Moscow, 17 March 1999 (RFE/RL) -- The abduction of Russian General Gennady Shpigun earlier this month has put Chechen President Aslan Maskhadov in a very difficult position.
On one hand, it has heightened tensions between Moscow and Grozny, drawing threats from Moscow of unspecified retaliatory measures. On the other, it has emphasized the ongoing power struggle among Maskhadov and some of the men who fought with him against Russian troops in the 1994-1996 conflict, including warlord Shamil Basaev.
Although initially hesitant, Maskhadov is becoming more outspoken in his attacks against his political opponents and what he alleges is their role in Shpigun's abduction. However, during an exclusive interview with RFE/RL's Russian service, aired at the weekend, Maskhadov also said the abduction is linked to events taking place in Moscow and is aimed at discrediting him and the Chechen people.
Following a nationwide television address (March 15), tens of thousands of Chechens converged in the capital, Grozny (March 16), to hear Maskhadov speak about the situation in the breakaway republic in the aftermath of Shpigun's abduction. Shpigun was the representative of Russia's interior ministry in Chechnya.
Addressing the crowd in the central Freedom Square, Maskhadov said Chechnya risks descending into anarchy. He accused his political opponents, including Basaev, of pushing the breakaway republic into chaos and lawlessness by attempting to establish a parallel Islamic government in a bid to erode his power.
Without mentioning names, Maskhadov added that his opponents are backed by "outside forces" and are trying to lead the Chechen people into a "dead-end".
In his interview with RFE/RL, Maskhadov blamed former deputy Security Council Secretary --also former CIS Executive Secretary-- Boris Berezovsky for playing a role in bringing about the current hostage crisis in Chechnya. Berezovsky is believed to have paid for the liberation of some hostages in the past.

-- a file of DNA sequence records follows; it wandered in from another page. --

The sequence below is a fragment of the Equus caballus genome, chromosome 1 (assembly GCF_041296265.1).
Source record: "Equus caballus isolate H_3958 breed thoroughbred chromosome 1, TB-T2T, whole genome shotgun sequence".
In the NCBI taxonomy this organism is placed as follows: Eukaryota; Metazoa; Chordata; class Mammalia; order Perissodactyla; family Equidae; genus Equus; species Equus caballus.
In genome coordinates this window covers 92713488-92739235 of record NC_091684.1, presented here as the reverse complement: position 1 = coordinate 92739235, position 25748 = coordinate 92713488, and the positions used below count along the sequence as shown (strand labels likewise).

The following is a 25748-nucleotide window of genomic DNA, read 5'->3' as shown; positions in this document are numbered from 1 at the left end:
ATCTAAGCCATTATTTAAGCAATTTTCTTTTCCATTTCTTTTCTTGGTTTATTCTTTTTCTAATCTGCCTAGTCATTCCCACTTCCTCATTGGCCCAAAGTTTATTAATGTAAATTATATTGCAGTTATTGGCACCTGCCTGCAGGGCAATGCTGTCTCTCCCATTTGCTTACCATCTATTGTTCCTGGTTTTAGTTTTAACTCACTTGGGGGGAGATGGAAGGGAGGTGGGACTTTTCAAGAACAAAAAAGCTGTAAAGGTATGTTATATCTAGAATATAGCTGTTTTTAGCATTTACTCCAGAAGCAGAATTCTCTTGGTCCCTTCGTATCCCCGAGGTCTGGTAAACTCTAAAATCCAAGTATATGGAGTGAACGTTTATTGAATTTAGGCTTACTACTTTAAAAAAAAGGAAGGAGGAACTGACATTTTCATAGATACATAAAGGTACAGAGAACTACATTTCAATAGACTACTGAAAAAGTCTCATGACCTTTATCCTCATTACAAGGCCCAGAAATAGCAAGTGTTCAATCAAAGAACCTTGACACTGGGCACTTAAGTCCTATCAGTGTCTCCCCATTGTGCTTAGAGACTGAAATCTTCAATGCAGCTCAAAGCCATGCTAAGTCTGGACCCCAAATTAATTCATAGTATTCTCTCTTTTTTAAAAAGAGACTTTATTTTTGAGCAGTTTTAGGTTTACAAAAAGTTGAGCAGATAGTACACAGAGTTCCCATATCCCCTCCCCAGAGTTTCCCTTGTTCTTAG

In a reference to the role played by the tycoon-turned-politician, Maskhadov said "everything that happens in Moscow to a certain extent is reflected here. All those Berezovsky trips, all those bags of money, playing with criminals, as well as opponents [of the legitimally elected president] leads right to this result." He added that he had spoken "about this [in the past] and warned [of this danger] many times."
In the interview, Maskhadov also talked at length about his relations with military commanders who are now opposing his policies.
This rally in Grozny is the latest of a series of attempts by Maskhadov to win over the support of the Chechen people in the ongoing power struggle in the republic. But in his interview with RFE/RL, Maskhadov said Chechnya is not on the brink of civil war:
"I've said again and again, there won't be civil war [in Chechnya] or an Afghan-like conflict. I think that the most important thing we achieved after the war [with Russia] is that there are no preconditions for such a war."
Maskhadov told RFE/RL that he and his political opponents have mainly "disagreements" and "differences of approach." And he added that he is not saying that Basaev should be accused of kidnapping Shpigun. But he added that those behind recent kidnappings have had a political aim:
"Simply, they needed to discredit [our government], to [show] our government as weak and finally to discredit our people. These kidnappings are the most disgraceful occurrence for our people."
Chechnya has run its own affairs since Russian troops left at the end of 1996, but no country has recognized its claim of independence. Moscow continues to say that Chechnya is a part of Russia even though it has no control over events there. But Maskhadov's authority also seems in question as he has been unable to stem a wave of kidnappings and other crimes that have swept Chechnya in the last few years.
Russian President Boris Yeltsin urged his government (March 15) to step up efforts to secure the release of Shpigun and Moscow has threatened to use force if the general is not freed soon. Maskhadov has promised to free the general, who was kidnapped March 5, but has warned Moscow against using force.
Maskhadov told the rally he hung up on Primakov during a recent telephone conversation to protest Moscow's threats.